Extending the life of aluminum cold plates and heat exchangers can be as simple as using the appropriate water treatment.



Most metals used in process cooling loops tend to deteriorate over time due to corrosion, which manifests itself as pits, cracks or more widespread surface degradation. Corrosion usually results from chemical or electrochemical actions that break down the protective oxides characteristic of most metallic surfaces. Exposure to certain liquid, gaseous or solid agents such as water, water vapor, acids, bases, ammonia, salts and heavy metal ions also can induce corrosion. Some metals, such as iron, are more prone to corrode than others, such as aluminum. However, when untreated water is used in a cooling water loop, corrosion can even attack aluminum cold plates and heat exchangers.

Aluminum is corrosion resistant due to its natural tendency to form a thin, protective, hydrated aluminum oxide film on surfaces exposed to air.

Pure aluminum is corrosion resistant due to its natural tendency to form a thin, protective, hydrated aluminum oxide film on surfaces exposed to air. Comprising a thin inner barrier layer and a thicker, more permeable outer layer, this oxide film measures only about 2.5 nm in thickness on new metal and thickens gradually with age.

When unoxidized aluminum is immersed in pure water, it will form a white hydroxide film, which remains more or less constant in thickness once equilibrium is reached. The equilibrium thickness of the layer depends on temperature. The film is stable in natural water with a pH in the neutral range from 4.5 to 8.5. However, water with a lower pH (more acidic) might attack some aluminum alloys, and water with higher pH (more basic) will attack all aluminum alloys. Aluminum’s resistance to corrosion in natural fresh and tap waters also varies depending on the content of dissolved solids, gases, and colloidal or suspended matter. For instance, the combination of carbonate, chloride and copper can cause some supply waters to be more corrosive.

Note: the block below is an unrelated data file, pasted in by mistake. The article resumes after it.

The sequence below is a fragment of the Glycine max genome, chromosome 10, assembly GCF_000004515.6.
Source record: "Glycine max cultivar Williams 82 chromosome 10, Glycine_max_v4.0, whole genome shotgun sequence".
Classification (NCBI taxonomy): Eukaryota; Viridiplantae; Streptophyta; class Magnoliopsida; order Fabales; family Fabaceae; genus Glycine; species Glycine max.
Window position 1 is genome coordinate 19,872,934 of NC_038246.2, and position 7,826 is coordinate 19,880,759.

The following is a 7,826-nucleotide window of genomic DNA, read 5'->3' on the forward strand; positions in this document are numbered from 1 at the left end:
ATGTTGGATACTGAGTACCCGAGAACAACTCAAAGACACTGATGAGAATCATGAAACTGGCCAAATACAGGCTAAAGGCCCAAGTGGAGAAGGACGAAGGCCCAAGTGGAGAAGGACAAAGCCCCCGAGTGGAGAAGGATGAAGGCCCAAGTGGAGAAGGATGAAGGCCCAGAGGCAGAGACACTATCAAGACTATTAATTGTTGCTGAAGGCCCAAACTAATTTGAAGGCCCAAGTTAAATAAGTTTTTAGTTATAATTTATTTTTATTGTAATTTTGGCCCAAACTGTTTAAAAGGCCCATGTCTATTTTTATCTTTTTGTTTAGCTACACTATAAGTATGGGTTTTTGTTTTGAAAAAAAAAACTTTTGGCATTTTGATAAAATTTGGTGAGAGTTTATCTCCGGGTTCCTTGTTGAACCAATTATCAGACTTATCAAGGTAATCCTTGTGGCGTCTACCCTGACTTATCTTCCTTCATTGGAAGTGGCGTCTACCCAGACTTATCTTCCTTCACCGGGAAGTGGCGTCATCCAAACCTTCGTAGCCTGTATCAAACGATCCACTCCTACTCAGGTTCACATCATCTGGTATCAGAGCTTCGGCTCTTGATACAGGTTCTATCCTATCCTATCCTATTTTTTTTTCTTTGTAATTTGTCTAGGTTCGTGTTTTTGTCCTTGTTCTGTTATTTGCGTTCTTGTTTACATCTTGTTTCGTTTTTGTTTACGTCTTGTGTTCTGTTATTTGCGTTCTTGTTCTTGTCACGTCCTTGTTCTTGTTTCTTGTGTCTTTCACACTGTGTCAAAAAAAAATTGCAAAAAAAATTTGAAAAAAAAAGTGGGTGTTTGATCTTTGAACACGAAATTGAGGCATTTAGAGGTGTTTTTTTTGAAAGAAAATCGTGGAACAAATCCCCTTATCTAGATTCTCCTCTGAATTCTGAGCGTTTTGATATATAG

The hydroxide layer reduces the thermal performance of the cold plate or heat exchanger components by increasing pressure drop, which reduces the flow, and by creating a thermally insulating layer.

Aluminum’s resistance to corrosion in natural fresh and tap waters varies, depending on the content of dissolved solids, gases, and colloidal or suspended matter.

Minimizing Corrosion

Adding a prescribed amount of ethylene glycol (antifreeze) to the water used in cooling loops can help alleviate corrosion on aluminum cold plates and heat exchangers. Usually a solution of 25 percent ethylene glycol to 75 percent water is sufficient to prevent aluminum corrosion.

Commonly used commercial antifreezes include ethylene glycol (an environmentally hazardous substance) and propylene glycol (less toxic and more environmentally acceptable than ethylene glycol). Ethylene glycol is slightly sweet and odorless while propylene glycol is tasteless and almost odorless. Both have a somewhat syrupy consistency. In their pure states at ambient conditions, these glycols are clear and colorless. Manufacturers add coloring agents to differentiate antifreezes according to type, heat transfer capabilities and other properties, and to facilitate leak detection.

Adding ethylene glycol (antifreeze) to the water used in cooling loops can help prevent corrosion on aluminum cold plates and heat exchangers.

To protect against corrosion, most commercial-grade ethylene and propylene glycols contain a blend of corrosion inhibitors (typically six to twelve, depending on the supplier). These additives protect metal surfaces by applying a combination of physical and electrochemical barriers that reduce the effects of corrosion, thereby allowing the cooling loop to provide years of leak-free cooling. PC

This article was provided by Lytron Inc., Woburn, Mass., a manufacturer of cold plates, cooling systems and heat exchangers. For more information, call (781) 933-7300, e-mail info@lytron.com or visit www.lytron.com.

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